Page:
Top Court Strikes Down Guyana’s Anti-Trans ‘Cross-Dressing’ Ban

The Trinidad-based Caribbean Court of Justice, which has jurisdiction over several Caribbean nations, has struck down a colonial-era Guyana law that banned “cross dressing”, ending one of the ways in which trans people in the country are discriminated against.

The law, known as Section 153 of the Summary Jurisdiction (Offences) Act, made it illegal for a person to appear in public wearing clothing associated with the opposite sex for so-called “improper purpose(s)”. The law was increasingly used to penalize trans people, in particular trans women, many of whom are sex workers.

Guyana is a country in South America but has a number of political and cultural ties to the Caribbean region. It is marked for its religious conservative views, and it retains its ban on homosexuality. As is often the case, while Guyana’s law didn’t specifically ban trans identity, it used this law and other so-called “decency” and “vagrancy” laws to create bans against trans people — until now.

The CCJ Says No To Anti-Trans Policing

This latest judgement involved arrests dating back to 2009 and saw several trans people, together with the Society Against Sexual Orientation Discrimination (SASOD), face off against the Attorney General of Guyana. They argued that Section 153 is discriminatory and unconstitutional. They lost appeals of their convictions in several lower courts before finally arriving at the Caribbean Court of Justice.

At long last justice was served when the CCJ agreed with their appeal, saying that the law is far too vague to have any legitimate aims and that it has directly harmed trans people.

The court opinion detailed how the law was used to deny trans detainees their rights, saying in part: “While in custody, Fraser requested legal counsel, medical attention, a telephone call and that the police take a statement. However, those requests were not granted. McEwan, Clarke, Fraser and Persaud spent the entire weekend in police custody and they did not receive any explanation as to why they had been arrested and detained. They first learned of the charges, of loitering and wearing female attire in a public place for “an improper purpose”, when they were taken to the Georgetown Magistrate’s Court on Monday 9th February 2009.”

Perhaps most critically for the trans community of Guyana, the ruling also specifically speaks to trans people as an oppressed class, noting, “A majority of the judges, President Saunders and Justices Wit and Barrow, also upheld the appeal on the basis that the law resulted in transgendered [sic] and gender nonconforming persons being treated unfavourably by criminalising their gender expression and gender identity.”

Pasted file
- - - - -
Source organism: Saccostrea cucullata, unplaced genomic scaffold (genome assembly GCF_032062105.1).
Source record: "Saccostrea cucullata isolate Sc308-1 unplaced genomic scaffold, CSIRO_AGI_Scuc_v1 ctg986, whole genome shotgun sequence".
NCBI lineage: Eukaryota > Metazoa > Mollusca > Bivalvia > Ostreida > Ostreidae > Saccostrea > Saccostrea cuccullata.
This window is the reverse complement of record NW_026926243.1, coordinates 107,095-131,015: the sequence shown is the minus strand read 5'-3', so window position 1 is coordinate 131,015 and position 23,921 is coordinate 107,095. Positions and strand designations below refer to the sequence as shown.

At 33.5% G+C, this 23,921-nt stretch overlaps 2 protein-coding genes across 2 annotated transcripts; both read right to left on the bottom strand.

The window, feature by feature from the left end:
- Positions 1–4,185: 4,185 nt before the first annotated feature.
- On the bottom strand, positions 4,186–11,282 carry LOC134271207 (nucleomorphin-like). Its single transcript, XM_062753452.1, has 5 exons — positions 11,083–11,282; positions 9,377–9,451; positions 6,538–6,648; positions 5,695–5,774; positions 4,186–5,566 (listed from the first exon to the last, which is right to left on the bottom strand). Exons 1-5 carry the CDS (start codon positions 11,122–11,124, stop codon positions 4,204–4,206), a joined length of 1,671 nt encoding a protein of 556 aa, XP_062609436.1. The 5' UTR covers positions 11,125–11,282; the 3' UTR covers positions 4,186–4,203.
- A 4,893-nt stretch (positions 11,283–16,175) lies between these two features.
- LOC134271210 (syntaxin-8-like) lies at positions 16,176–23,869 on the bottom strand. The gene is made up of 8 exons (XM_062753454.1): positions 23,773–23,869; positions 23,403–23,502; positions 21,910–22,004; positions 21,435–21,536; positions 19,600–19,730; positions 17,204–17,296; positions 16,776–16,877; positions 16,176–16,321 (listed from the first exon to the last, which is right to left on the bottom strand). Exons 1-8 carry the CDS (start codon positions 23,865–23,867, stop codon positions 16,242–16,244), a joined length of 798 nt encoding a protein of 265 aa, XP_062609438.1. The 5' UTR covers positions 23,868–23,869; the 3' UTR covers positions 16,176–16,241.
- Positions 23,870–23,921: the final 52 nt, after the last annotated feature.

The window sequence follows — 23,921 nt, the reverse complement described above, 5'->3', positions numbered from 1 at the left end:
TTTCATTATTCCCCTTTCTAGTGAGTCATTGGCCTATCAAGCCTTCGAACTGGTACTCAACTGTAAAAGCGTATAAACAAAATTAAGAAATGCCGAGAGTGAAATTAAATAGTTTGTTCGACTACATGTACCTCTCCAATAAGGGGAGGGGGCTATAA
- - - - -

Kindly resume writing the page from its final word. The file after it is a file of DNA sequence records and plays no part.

Other justices also noted that the law was used to criminalize a person’s state of mind, which is unconstitutional.

The justices also specifically condemned lower court justices for condemning trans people, saying that the bench is not a place from which to proselytize. This refers to the Magistrate who handed down the original sentences, who reportedly told the four trans people in this case that “they must go to church and give their lives to Jesus Christ”.

The Court has ordered that this aspect of the law be struck down, rather than reformed, something that speaks to how unworkable the Court has viewed the law to be.

Putting the Ruling In Context: A Big Win But Still Far to Go

This is a significant win for the people of Guyana. ”This is a monumental victory for transgender people in Guyana,” Joel Simpson, managing director of the charity Society Against Sexual Orientation Discrimination, told Reuters. “For far too long, this particular law has been used to target and harass especially working-class, transgender women.”

However, the group emphasized at a press conference that other so-called vagrancy laws could still be used to effectively criminalize trans people. “Trans persons remain vulnerable to arrest for small crimes like loitering in Guyana. Colonial vagrancy laws are still on the statute books…it is a victory for human rights and justice in the Caribbean,” a spokesperson said.

LGBT people in Guyana still have no formal protections, but the CCJ recognizing LGBT identity as a disfavored class does grant countries within its remit some fuel to further challenge institutionalized discrimination. To be sure, at the ground level this does not make things better immediately, but this is freedom’s gathering storm, and it is growing.

Photo credit: Getty Images.

38 comments

Emma L
Emma L2 days ago

thank you

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Janis K
Janis K6 days ago

Thanks for sharing.

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Shae Lee
Shae Lee10 days ago

Thank you.

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John W
John W13 days ago

TYFST

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Janis K
Janis K14 days ago

Thanks for sharing.

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Dave fleming
Past Member 16 days ago

Good move.

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Carol C
Carol C19 days ago

A step in the right direction. I hope that more steps will follow.

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Chad Anderson
Chad Anderson20 days ago

Thank you.

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Janis K
Janis K20 days ago

Thanks for sharing.

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Danuta W
Danuta W21 days ago

Thanks for sharing.

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